Arnold Wins in Total Recall Vote
After a fractious and sometimes freakish campaign scuffle, California's voting public has told Gov. Gray Davis, "Hasta la vista, baby."
An estimated 65 to 70 percent of voters turned out at the state's polling places Tuesday to vote overwhelmingly both for a recall of the state's governor and for actor Arnold Schwarzenegger, 56, as a replacement, the Associated Press reports.
Partial returns showed voters approving the recall of Davis, 60, by 53.5 percent, with the Austrian immigrant and husband of journalist Maria Shriver taking 2,693,489 votes as a replacement. Democratic Lt. Gov. Cruz Bustamante -- the only Democrat in the recall race -- followed with only 1,857,091. Polling places reported long lines throughout the day, with the highest turnout in a California gubernatorial election since 1982.
"Everything I have is because of California," Schwarzenegger told a cheering crowd during his victory speech at his campaign headquarters, where he was introduced by "Tonight Show" host Jay Leno. "I came here with absolutely nothing, and California has given me absolutely everything. And today, California has given me the greatest gift of all -- you have given me your trust by voting for me."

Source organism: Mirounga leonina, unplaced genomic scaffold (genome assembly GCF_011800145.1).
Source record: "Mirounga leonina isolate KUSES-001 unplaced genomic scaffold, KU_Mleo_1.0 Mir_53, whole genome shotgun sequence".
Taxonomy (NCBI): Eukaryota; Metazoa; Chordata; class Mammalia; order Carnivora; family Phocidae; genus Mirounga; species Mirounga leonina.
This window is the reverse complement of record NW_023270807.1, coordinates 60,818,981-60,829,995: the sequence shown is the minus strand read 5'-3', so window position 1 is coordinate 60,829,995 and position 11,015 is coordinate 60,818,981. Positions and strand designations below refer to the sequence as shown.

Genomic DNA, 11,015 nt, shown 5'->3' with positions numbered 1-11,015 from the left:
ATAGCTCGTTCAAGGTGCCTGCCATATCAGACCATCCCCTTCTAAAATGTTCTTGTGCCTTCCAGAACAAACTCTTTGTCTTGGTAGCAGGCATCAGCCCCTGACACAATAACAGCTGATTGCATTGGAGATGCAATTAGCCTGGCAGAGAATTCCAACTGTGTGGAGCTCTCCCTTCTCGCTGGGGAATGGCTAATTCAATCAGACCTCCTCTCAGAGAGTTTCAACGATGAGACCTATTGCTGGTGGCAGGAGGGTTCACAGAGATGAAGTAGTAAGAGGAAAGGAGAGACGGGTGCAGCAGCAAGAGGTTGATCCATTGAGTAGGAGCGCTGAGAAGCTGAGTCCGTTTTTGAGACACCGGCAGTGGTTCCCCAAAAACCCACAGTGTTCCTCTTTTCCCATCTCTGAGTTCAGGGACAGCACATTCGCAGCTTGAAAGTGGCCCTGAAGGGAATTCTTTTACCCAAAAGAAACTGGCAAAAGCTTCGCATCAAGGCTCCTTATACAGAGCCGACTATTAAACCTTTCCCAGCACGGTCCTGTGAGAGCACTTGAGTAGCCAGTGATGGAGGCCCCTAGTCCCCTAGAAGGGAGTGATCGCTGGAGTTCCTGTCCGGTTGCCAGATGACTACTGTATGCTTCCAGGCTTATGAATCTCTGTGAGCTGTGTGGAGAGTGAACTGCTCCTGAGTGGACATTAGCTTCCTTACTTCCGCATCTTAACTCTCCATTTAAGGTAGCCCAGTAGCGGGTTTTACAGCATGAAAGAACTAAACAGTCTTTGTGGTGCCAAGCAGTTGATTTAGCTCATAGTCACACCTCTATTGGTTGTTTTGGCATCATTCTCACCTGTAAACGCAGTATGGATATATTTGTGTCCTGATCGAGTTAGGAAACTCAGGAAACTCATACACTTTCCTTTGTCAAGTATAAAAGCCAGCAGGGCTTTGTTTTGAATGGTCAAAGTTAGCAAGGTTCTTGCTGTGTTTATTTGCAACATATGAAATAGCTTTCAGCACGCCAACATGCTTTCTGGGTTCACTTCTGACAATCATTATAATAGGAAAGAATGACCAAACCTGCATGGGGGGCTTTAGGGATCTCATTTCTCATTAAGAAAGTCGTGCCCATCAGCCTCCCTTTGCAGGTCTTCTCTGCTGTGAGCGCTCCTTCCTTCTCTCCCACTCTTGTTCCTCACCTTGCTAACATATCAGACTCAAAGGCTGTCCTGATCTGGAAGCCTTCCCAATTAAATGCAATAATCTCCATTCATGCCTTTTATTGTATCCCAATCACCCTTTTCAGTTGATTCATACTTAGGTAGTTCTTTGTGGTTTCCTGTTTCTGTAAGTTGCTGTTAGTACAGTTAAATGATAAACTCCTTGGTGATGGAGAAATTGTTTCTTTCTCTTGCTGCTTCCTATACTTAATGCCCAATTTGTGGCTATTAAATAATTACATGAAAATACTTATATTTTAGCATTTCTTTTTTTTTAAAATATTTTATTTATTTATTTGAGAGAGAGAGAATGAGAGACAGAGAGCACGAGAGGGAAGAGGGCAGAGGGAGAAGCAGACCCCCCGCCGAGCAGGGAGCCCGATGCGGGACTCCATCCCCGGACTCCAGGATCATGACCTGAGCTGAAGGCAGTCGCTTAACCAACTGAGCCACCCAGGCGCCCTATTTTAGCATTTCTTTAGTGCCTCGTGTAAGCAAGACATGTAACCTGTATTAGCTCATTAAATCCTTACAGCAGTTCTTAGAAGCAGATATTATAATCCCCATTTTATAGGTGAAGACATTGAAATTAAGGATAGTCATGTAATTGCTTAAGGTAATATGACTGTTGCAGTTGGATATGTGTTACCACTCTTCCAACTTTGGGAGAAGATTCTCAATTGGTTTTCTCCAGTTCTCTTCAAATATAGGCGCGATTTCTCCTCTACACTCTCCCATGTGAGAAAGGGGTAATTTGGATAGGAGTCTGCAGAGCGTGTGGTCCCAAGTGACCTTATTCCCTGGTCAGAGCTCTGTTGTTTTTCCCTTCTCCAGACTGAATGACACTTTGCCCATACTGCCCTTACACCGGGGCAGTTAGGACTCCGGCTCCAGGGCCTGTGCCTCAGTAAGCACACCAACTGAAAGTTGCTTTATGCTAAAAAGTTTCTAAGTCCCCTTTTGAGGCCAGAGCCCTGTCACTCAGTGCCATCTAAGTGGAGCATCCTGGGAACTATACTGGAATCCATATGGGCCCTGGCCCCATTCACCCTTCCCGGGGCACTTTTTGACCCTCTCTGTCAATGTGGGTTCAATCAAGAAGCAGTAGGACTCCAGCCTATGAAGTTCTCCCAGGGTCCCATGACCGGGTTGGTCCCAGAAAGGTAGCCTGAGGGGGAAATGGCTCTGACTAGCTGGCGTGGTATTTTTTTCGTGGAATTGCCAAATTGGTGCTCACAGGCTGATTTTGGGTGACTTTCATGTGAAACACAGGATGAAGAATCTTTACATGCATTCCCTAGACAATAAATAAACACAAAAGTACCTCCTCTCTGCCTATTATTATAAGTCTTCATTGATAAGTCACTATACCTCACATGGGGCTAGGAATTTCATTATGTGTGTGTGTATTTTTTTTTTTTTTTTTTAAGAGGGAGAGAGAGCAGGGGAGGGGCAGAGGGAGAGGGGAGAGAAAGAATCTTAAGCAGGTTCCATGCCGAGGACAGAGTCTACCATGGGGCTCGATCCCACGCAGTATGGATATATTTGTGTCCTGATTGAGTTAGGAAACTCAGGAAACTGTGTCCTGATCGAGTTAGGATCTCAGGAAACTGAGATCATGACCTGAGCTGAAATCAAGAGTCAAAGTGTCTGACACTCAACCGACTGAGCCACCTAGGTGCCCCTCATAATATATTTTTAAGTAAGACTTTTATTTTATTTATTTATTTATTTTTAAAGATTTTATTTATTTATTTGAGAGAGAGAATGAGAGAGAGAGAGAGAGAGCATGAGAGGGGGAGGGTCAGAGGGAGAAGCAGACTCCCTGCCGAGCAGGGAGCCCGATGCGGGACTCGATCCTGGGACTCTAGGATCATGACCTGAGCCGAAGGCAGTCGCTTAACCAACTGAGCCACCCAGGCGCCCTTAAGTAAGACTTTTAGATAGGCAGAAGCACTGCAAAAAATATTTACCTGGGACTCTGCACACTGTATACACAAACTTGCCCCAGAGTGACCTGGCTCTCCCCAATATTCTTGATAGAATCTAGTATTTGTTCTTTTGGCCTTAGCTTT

The new Republican "Governator" managed to overcome rumors of Nazi sympathizing, accusations of sexual harassment and even a 1977 interview with racy adult mag Oui, in which the muscleman, then 29 and the subject of the film "Pumping Iron," talked candidly about his sexual habits and drug use.
Last week, as campaigning grew increasingly nasty, he apologized for any past sins. "Yes, I have behaved badly sometimes; yes, it is true that I was on rowdy movie sets; and I have done things I thought were playful that now I recognize that I have offended people," Schwarzenegger said. "I want to say to them that I am deeply sorry about that, and I apologize because that is not what I was trying to do."